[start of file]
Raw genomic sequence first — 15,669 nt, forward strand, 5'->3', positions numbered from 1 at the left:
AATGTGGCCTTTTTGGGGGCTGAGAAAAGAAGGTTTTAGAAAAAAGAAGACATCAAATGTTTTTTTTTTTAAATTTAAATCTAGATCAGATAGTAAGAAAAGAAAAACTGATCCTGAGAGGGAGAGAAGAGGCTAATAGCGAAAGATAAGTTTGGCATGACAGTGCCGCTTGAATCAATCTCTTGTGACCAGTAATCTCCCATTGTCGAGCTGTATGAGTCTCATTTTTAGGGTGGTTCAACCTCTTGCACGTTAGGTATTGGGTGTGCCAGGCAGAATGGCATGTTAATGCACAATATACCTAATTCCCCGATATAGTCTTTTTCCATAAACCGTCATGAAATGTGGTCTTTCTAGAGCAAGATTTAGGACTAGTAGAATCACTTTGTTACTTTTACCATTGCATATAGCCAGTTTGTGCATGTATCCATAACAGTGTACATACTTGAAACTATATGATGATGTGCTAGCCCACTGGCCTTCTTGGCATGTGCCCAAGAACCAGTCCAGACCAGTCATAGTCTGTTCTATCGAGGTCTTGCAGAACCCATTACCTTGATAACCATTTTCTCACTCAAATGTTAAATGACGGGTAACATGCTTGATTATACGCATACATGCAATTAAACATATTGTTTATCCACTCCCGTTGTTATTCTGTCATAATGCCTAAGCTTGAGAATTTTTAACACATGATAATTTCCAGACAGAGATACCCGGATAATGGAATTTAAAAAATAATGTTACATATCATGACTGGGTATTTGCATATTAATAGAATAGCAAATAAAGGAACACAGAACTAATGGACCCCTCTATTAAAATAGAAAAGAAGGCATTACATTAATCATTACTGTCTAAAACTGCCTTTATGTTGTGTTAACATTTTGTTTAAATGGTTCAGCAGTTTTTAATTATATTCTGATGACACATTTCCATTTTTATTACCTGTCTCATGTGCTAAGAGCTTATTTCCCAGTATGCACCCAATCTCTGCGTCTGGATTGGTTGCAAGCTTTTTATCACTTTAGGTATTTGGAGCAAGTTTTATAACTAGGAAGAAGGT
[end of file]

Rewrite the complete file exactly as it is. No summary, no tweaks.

Raw genomic sequence first — 15,669 nt, forward strand, 5'->3', positions numbered from 1 at the left:
AATGTGGCCTTTTTGGGGGCTGAGAAAAGAAGGTTTTAGAAAAAAGAAGACATCAAATGTTTTTTTTTTTAAATTTAAATCTAGATCAGATAGTAAGAAAAGAAAAACTGATCCTGAGAGGGAGAGAAGAGGCTAATAGCGAAAGATAAGTTTGGCATGACAGTGCCGCTTGAATCAATCTCTTGTGACCAGTAATCTCCCATTGTCGAGCTGTATGAGTCTCATTTTTAGGGTGGTTCAACCTCTTGCACGTTAGGTATTGGGTGTGCCAGGCAGAATGGCATGTTAATGCACAATATACCTAATTCCCCGATATAGTCTTTTTCCATAAACCGTCATGAAATGTGGTCTTTCTAGAGCAAGATTTAGGACTAGTAGAATCACTTTGTTACTTTTACCATTGCATATAGCCAGTTTGTGCATGTATCCATAACAGTGTACATACTTGAAACTATATGATGATGTGCTAGCCCACTGGCCTTCTTGGCATGTGCCCAAGAACCAGTCCAGACCAGTCATAGTCTGTTCTATCGAGGTCTTGCAGAACCCATTACCTTGATAACCATTTTCTCACTCAAATGTTAAATGACGGGTAACATGCTTGATTATACGCATACATGCAATTAAACATATTGTTTATCCACTCCCGTTGTTATTCTGTCATAATGCCTAAGCTTGAGAATTTTTAACACATGATAATTTCCAGACAGAGATACCCGGATAATGGAATTTAAAAAATAATGTTACATATCATGACTGGGTATTTGCATATTAATAGAATAGCAAATAAAGGAACACAGAACTAATGGACCCCTCTATTAAAATAGAAAAGAAGGCATTACATTAATCATTACTGTCTAAAACTGCCTTTATGTTGTGTTAACATTTTGTTTAAATGGTTCAGCAGTTTTTAATTATATTCTGATGACACATTTCCATTTTTATTACCTGTCTCATGTGCTAAGAGCTTATTTCCCAGTATGCACCCAATCTCTGCGTCTGGATTGGTTGCAAGCTTTTTATCACTTTAGGTATTTGGAGCAAGTTTTATAACTAGGAAGAAGGT